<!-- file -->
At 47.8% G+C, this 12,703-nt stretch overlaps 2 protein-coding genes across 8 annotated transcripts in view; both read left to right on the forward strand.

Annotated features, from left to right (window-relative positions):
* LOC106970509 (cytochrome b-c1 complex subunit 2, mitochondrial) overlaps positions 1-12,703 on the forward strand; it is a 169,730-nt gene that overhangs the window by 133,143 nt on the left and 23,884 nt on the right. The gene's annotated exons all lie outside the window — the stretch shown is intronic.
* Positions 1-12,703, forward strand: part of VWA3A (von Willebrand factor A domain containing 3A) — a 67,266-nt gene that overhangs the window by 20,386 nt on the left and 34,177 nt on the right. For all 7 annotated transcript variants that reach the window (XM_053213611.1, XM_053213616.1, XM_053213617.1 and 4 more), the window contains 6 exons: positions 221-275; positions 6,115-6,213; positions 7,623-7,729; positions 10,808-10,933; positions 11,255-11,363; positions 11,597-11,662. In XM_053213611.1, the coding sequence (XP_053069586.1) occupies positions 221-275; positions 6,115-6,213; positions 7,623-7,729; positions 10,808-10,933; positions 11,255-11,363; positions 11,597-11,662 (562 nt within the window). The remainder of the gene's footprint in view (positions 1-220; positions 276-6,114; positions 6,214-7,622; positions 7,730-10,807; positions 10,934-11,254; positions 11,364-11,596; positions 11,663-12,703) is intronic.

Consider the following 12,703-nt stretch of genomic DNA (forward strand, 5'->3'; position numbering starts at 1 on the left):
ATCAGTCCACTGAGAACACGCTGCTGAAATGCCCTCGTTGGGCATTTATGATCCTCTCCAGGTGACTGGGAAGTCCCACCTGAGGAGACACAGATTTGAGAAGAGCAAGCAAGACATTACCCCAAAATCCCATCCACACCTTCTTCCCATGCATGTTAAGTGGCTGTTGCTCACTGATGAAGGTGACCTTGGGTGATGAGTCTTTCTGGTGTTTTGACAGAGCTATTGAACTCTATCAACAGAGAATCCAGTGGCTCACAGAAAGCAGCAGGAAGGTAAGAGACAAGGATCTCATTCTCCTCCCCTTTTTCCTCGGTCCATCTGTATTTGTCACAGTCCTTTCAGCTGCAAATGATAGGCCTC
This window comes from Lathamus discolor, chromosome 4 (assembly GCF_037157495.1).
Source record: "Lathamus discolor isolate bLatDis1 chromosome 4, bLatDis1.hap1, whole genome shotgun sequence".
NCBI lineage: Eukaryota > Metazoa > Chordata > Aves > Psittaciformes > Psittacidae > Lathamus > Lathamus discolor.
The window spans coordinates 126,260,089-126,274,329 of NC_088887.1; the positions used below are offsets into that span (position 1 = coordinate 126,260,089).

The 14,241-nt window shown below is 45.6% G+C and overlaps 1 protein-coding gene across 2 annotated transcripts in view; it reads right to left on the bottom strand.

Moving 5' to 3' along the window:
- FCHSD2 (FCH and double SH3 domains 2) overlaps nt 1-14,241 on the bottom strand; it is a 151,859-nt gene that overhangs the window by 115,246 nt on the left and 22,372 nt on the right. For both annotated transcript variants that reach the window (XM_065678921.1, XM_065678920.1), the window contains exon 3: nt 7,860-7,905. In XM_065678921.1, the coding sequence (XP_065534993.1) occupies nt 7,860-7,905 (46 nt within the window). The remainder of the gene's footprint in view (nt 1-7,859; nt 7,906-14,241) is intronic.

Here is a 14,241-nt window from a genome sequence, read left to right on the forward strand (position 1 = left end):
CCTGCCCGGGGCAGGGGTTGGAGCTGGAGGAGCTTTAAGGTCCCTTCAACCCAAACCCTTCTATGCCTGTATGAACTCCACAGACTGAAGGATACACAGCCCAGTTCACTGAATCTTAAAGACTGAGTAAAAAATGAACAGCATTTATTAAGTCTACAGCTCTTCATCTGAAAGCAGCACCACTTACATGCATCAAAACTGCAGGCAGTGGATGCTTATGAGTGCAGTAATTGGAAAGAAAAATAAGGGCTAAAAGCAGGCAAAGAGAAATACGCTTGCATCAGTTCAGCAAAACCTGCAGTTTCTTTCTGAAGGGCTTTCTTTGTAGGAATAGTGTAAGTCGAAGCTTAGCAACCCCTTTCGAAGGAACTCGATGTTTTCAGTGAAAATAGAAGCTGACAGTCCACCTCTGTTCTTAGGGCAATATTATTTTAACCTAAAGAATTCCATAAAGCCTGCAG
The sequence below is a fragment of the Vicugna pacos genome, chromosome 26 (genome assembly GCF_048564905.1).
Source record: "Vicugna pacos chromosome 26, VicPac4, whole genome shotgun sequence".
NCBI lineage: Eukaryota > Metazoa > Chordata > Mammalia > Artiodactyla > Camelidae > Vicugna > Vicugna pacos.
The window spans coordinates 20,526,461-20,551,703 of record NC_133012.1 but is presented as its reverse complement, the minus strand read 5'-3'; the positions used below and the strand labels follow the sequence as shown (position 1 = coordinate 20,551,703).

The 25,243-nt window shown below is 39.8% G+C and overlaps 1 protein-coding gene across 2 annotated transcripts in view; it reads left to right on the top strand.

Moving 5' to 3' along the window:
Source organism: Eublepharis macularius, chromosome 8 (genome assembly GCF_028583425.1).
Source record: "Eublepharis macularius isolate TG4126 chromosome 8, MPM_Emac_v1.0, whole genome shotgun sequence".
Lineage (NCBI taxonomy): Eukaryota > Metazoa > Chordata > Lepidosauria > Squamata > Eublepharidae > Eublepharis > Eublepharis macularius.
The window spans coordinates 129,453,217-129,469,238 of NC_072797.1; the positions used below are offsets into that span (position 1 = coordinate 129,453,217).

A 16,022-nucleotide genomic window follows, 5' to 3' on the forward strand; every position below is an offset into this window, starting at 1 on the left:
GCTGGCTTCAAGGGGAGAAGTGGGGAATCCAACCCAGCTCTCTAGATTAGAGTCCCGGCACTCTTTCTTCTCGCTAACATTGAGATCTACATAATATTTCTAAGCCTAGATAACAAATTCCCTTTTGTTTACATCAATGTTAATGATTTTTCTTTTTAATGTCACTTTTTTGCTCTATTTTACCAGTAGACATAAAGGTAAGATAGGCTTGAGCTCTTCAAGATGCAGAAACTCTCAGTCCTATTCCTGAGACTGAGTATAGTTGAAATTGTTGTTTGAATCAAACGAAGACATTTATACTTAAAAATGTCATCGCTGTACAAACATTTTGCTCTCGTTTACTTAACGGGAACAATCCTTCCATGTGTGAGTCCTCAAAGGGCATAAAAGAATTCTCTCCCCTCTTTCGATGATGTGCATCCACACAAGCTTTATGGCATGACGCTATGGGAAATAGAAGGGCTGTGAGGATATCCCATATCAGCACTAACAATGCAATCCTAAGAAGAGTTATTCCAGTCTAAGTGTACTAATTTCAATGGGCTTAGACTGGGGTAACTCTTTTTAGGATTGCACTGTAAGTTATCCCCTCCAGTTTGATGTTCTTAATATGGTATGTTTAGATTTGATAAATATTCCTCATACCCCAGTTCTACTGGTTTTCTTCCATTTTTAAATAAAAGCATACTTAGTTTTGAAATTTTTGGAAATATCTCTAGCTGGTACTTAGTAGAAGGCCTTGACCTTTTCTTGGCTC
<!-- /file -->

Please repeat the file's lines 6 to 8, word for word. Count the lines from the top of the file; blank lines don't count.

ATCAGTCCACTGAGAACACGCTGCTGAAATGCCCTCGTTGGGCATTTATGATCCTCTCCAGGTGACTGGGAAGTCCCACCTGAGGAGACACAGATTTGAGAAGAGCAAGCAAGACATTACCCCAAAATCCCATCCACACCTTCTTCCCATGCATGTTAAGTGGCTGTTGCTCACTGATGAAGGTGACCTTGGGTGATGAGTCTTTCTGGTGTTTTGACAGAGCTATTGAACTCTATCAACAGAGAATCCAGTGGCTCACAGAAAGCAGCAGGAAGGTAAGAGACAAGGATCTCATTCTCCTCCCCTTTTTCCTCGGTCCATCTGTATTTGTCACAGTCCTTTCAGCTGCAAATGATAGGCCTC
This window comes from Lathamus discolor, chromosome 4 (assembly GCF_037157495.1).
Source record: "Lathamus discolor isolate bLatDis1 chromosome 4, bLatDis1.hap1, whole genome shotgun sequence".